Trowbridge countered with two scholarly articles that, he says, undermine this rationale. Both are cited in our opinion in Payton v. Cannon, 806 F.3d 1109, 1110 (7th Cir. 2015), where we upheld a similar policy from Illinois. The first article voices doubts about some traditional rationales for explicit-photo bans, such as fostering prisoner rehabilitation. Corey D. Burton & Richard Tewksbury, Policies on Sexually Explicit Materials in State Prisons, 24(2) CRIM. J. POL'Y REV. 222 (2011). The authors characterize the data as "mixed" and concede that officials "may still have a legitimate penological interest" in these regulations. Id. at 222, 230. The second article denies a causal link between pornography and violent crime in society. Christopher J. Ferguson & Richard D. Hartley, The Pleasure is Momentary ... the Expense Damnable? The Influence of Pornography on Rape and Sexual Assault, 14 AGGRESSION & VIOLENT BEHAV. 323 (2009).
In his response, Trowbridge also sought to strike Dunigan's declaration because Dunigan was not named in the initial witness disclosures. But, though Trowbridge criticized the defendants' discovery responses, he did not ask to reopen discovery or defer ruling on summary judgment. See FED. R. CIV. P. 56(d).
The district court entered summary judgment for the defendants, albeit without addressing Trowbridge's request to strike Dunigan's declaration. Instead, relying on that declaration and our decision in Payton, the court found no material factual dispute about the policy's rational link to legitimate interests. Further, Trowbridge and his fiancée still could communicate intimate thoughts through written text. IND. DEP'T OF CORR., MANUAL OF POL'YS & PROCS., No. 02-01-103 § (XIX)(H) (exempting written text from ban on explicit material); see generally Turner v. Safley, 482 U.S. 78, 89-90 (1987) (listing factors for evaluating prison rules that impinge on constitutional rights).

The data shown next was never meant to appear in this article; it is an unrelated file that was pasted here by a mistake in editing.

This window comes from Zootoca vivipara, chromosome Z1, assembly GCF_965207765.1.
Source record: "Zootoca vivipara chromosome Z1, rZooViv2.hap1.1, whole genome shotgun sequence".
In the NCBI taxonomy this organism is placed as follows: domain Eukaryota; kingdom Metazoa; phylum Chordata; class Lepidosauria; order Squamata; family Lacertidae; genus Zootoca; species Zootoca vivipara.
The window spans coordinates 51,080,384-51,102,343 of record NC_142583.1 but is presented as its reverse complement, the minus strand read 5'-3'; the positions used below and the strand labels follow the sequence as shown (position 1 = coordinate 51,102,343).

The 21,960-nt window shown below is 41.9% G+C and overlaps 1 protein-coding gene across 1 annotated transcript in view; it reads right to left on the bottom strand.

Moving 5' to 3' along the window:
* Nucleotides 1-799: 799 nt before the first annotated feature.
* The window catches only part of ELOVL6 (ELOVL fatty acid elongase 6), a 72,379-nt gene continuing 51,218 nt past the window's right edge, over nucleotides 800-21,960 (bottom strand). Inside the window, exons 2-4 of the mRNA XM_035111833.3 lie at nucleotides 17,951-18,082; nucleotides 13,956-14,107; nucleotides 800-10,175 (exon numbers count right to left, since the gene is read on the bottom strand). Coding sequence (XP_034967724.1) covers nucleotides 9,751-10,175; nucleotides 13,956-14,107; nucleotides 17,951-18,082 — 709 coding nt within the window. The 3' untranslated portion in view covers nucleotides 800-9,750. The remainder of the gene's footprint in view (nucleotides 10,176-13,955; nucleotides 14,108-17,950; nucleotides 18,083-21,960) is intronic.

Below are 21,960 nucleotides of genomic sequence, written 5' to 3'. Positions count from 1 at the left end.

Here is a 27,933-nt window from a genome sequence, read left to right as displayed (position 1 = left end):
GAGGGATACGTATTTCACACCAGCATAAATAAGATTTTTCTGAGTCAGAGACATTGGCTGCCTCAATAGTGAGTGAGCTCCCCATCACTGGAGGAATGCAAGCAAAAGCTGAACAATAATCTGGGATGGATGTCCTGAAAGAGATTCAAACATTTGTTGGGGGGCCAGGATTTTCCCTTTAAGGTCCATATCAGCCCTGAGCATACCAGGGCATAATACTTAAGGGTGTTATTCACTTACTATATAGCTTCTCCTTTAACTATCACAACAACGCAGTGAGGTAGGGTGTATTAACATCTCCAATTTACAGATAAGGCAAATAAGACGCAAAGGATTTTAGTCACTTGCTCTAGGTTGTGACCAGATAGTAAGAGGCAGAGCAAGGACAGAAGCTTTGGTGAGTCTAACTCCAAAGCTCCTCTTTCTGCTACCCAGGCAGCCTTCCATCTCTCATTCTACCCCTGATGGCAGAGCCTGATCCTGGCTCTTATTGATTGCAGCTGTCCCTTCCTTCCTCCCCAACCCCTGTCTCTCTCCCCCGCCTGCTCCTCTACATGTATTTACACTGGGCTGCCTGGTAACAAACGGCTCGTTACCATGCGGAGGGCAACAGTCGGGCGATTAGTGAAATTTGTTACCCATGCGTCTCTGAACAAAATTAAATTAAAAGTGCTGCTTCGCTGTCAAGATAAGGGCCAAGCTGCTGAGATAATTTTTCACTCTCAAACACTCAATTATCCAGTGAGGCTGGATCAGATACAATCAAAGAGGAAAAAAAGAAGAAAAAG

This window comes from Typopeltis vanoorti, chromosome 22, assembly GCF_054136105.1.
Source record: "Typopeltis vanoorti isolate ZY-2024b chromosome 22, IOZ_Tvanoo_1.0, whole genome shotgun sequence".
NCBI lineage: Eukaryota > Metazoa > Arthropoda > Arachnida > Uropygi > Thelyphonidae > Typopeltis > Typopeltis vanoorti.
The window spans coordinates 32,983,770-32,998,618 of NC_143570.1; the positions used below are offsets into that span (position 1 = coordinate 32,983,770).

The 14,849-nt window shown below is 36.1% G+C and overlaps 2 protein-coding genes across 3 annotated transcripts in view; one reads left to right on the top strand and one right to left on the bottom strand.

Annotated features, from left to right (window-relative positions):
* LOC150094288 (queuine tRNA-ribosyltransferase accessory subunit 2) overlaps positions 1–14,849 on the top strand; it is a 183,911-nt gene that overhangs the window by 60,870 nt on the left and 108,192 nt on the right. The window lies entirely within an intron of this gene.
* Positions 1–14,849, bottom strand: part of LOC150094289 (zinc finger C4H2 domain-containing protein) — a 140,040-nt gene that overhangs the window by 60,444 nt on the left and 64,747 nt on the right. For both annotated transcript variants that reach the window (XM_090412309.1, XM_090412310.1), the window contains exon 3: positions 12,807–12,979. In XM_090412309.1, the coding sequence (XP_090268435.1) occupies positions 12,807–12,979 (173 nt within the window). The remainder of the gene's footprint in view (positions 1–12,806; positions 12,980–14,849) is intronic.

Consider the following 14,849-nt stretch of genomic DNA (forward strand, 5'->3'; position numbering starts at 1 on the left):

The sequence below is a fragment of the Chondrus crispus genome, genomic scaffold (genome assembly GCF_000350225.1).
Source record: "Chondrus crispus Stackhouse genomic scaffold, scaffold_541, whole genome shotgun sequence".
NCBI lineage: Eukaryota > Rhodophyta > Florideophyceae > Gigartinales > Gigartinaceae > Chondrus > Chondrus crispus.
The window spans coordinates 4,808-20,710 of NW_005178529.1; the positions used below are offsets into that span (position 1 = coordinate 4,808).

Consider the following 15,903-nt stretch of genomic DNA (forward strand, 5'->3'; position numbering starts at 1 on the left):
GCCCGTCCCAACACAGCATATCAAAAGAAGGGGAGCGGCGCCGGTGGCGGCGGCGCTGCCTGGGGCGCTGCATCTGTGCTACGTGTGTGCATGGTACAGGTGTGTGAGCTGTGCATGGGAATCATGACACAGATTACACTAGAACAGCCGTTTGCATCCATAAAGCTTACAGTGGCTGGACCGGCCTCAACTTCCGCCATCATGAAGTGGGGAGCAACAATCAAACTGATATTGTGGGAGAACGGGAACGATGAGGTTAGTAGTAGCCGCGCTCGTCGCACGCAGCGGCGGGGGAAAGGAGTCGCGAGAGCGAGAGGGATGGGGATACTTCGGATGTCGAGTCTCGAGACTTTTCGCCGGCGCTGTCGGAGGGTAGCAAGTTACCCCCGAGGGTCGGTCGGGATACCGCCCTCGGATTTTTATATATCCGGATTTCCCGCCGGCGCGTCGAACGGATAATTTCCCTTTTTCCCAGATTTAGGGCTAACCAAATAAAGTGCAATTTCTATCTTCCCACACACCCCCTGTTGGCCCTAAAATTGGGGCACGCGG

On appeal, Trowbridge presses three arguments. First, he maintains that the district court should have disregarded Dunigan's declaration because Dunigan was not named in the defendants' initial disclosures. But, although the district court should have addressed this objection when Trowbridge raised it, any error was harmless. See FED. R. CIV. P. 37(c)(1); David v. Caterpillar, Inc., 324 F.3d 851, 857 (7th Cir. 2003). The defendants' disclosures said that anyone named in discovery responses was a potential witness. Dunigan, in turn, signed one of those discovery responses, listing his Department title. Despite knowing this, Trowbridge sought no further discovery from Dunigan. So, even if we assume a violation of the court's scheduling order, there is no reason to infer that a clearer disclosure would have yielded a different summaryjudgment record, or that the district court would have ruled to the contrary.